Talking about mental health problems

It can be difficult to live with pain and it is not uncommon for patients consulting with pain to be low in mood or to have some anxiety. It is likely that some patients will have mental health problems unrelated to their pain. Some of this information may be gathered from their responses to the Pain Concerns Form. Some patients with mental health problems both related and unrelated to pain will have a good awareness of their condition with helpful strategies and robust support, but this may not be the case for all patients.

We suggest you approaching mental health problems in the same way we have outlined for assessing pain. You could start by validating their experience and ask open questions to get a better understanding. For example,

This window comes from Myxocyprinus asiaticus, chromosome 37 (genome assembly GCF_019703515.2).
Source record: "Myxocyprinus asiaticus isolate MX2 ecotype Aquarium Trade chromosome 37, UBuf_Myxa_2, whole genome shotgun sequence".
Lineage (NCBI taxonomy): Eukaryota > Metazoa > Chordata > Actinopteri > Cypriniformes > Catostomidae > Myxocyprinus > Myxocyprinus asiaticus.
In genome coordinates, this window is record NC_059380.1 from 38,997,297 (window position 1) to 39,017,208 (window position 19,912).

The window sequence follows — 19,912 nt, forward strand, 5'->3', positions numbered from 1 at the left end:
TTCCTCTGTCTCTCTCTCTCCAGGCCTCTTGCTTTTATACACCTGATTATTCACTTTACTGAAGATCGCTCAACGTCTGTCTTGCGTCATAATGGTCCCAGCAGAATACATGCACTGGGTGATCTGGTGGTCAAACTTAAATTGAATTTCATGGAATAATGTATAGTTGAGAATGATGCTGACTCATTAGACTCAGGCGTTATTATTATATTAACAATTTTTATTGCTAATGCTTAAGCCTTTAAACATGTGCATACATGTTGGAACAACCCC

Validate: “You’ve told me [that the pain gets you down/ that you’ve struggled with anxiety before] and that must make it harder to cope with the pain.

Ask: How would you feel about [getting more support/ learning different ways to manage] your mood?

Assessing risk in patients who are low in mood

During a consultation, a patient may reveal suicidal thoughts, or may be particularly low, depressed and/or withdrawn during a consultation. If a patient reveals suicidal thoughts, or is particularly low, depressed and/or withdrawn during a consultation, let them know that you are listening to them and ask them more about the thoughts they are having. Take them seriously and in discussion with the patient make a plan to discuss the case with the GP.

Take a look at the flowchart below that outlines what to ask patients if they reveal a current risk of suicide and what action to take if needed.

In later lessons, we will outline when it would be important to collaborate with the GP about a patient’s mental health and the next steps you could take when the patient is not at immediate risk.